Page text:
Searching in Array

MaxArray(lt1,6,8,3gt) Return Max(MaxArray(lt1,6gt),

MaxArray(lt8,3gt))

MaxArray(lt1,6gt) Return Max(MaxArray(lt1gt),

MaxArray(lt6gt))

MaxArray(lt8,3gt) Return Max(MaxArray(lt8gt),

MaxArray(lt3gt))

MaxArray(lt1gt) Return 1

MaxArray(lt6gt) Return 6

MaxArray(lt8gt) Return 8

MaxArray(lt3gt) Return 3

The recursive calls that MaxArray(lt1,6,8,3gt)

generates

Tower of Hanoi

http//wipos.p.lodz.pl/zylla/games/hanoi3e.html

SolveTowers(Count, Source, Destination, Spare)

if (Count is 1) Move a disk directly from

source to Destination) else

SolveTowers(Count-1, Source, Spare, Destination)

SolveTowers(1, Source, Destination,

Spare) SolveTowers(Count-1, Spare,

Destination, Source)

Tower of Hanoi

SolveTowers(3, A, B, C)

SolveTowers(2, A, C, B)

SolveTowers(2, C, B, A)

SolveTowers(1, A, B, C)

SolveTowers(1, A, B, C)

SolveTowers(1, C, A, B)

SolveTowers(1, A, C, B)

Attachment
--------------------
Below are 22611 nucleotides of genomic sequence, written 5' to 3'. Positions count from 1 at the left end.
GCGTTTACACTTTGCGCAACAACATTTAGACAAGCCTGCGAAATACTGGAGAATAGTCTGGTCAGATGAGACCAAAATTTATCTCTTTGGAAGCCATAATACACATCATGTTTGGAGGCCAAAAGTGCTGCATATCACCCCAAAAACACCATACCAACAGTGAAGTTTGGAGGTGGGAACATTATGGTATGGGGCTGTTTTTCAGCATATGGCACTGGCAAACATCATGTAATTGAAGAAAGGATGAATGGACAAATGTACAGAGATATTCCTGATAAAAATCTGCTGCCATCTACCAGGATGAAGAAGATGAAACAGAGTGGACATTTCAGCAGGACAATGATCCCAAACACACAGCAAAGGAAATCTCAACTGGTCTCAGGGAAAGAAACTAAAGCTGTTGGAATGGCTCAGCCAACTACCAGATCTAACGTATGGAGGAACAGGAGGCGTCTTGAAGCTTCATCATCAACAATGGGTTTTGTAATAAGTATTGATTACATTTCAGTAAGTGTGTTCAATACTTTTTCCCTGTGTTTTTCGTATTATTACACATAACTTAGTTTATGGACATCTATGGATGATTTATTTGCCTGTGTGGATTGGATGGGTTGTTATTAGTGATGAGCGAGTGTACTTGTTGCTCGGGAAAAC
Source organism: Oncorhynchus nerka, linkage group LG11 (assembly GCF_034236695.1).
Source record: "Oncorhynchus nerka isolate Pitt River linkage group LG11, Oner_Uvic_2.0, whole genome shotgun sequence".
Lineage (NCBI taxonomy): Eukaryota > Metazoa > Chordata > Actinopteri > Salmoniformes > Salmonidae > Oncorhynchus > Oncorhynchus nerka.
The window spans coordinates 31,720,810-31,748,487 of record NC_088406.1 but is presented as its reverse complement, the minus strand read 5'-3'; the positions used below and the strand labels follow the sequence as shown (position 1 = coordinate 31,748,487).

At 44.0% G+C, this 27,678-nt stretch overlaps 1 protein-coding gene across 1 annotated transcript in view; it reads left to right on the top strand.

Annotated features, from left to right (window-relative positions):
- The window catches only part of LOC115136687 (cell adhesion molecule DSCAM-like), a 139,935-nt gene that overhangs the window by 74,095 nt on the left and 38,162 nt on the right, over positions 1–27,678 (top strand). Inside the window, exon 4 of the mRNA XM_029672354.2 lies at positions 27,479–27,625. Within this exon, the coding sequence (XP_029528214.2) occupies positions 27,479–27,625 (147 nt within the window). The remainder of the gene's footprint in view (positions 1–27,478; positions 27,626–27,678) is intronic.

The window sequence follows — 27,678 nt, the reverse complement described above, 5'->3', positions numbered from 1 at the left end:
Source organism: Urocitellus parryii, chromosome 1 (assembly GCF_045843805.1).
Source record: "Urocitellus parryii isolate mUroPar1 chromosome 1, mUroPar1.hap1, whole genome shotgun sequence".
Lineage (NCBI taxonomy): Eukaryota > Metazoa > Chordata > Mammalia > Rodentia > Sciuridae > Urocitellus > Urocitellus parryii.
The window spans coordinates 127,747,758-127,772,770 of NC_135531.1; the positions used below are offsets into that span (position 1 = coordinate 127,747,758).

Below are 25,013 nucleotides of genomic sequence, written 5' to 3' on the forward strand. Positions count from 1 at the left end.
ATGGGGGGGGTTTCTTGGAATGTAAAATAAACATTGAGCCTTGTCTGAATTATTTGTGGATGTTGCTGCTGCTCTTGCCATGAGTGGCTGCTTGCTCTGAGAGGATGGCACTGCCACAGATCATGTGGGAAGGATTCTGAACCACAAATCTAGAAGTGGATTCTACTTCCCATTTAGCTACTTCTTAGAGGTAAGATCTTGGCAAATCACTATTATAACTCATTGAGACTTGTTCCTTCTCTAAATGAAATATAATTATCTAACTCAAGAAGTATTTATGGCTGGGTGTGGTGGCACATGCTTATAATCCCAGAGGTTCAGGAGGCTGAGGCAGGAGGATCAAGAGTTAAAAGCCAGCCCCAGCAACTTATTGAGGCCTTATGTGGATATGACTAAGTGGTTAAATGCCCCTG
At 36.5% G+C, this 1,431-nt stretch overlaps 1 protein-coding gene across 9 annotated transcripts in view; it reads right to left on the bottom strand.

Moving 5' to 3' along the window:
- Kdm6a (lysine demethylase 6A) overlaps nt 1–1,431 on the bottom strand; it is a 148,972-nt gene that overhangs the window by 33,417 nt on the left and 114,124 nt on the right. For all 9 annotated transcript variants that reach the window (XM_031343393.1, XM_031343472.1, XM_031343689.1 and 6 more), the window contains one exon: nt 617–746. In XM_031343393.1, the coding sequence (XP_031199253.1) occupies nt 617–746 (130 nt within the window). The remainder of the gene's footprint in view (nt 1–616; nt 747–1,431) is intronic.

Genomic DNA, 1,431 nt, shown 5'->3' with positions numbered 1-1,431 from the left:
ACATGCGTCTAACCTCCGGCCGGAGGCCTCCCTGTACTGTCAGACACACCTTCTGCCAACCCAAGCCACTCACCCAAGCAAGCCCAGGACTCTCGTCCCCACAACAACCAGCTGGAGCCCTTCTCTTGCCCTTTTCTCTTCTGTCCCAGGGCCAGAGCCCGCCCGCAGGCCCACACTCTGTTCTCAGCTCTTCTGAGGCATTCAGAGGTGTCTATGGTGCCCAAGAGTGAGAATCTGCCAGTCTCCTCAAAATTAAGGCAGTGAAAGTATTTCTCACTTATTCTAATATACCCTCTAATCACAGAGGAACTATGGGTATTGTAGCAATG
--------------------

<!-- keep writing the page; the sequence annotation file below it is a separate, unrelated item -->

SolveTowers(1, C, B, A)

SolveTowers(1, A, B, C)

SolveTowers(1, B, C, A)

The order of recursive calls that results from

SolveTowers(3, A, B, C)

Recursion and Efficiency

- The function call overhead
- The inefficiency of some recursive algorithm

Use iterative (Example)

- int interativeRabbit(int n)
- int prev1, curr1, next1
- for (int i 3 i ltn i)
- next prevcurr
- prev curr
- curr next
- return next

Summary

- Recursion solves a problem by solving a smaller

problem of the same type - Four questions
- How can you define the problem in terms of a

smaller problem of the same type? - How does each recursive call diminish the size of

the problem? - What instance(s) of the problem can serve as the

base case? - As the problem size diminishes, will you reach a

base case?

Summary

- To construct a recursive solution, assume a

recursive calls postcondition is true if its

precondition is true - The box trace can be used to trace the actions of

a recursive method - Recursion can be used to solve problems whose

iterative solutions are difficult to conceptualize

Summary

- Some recursive solutions are much less efficient

than a corresponding iterative solution due to

their inherently inefficient algorithms and the

overhead of function calls - If you can easily, clearly, and efficiently solve

a problem by using iteration, you should do so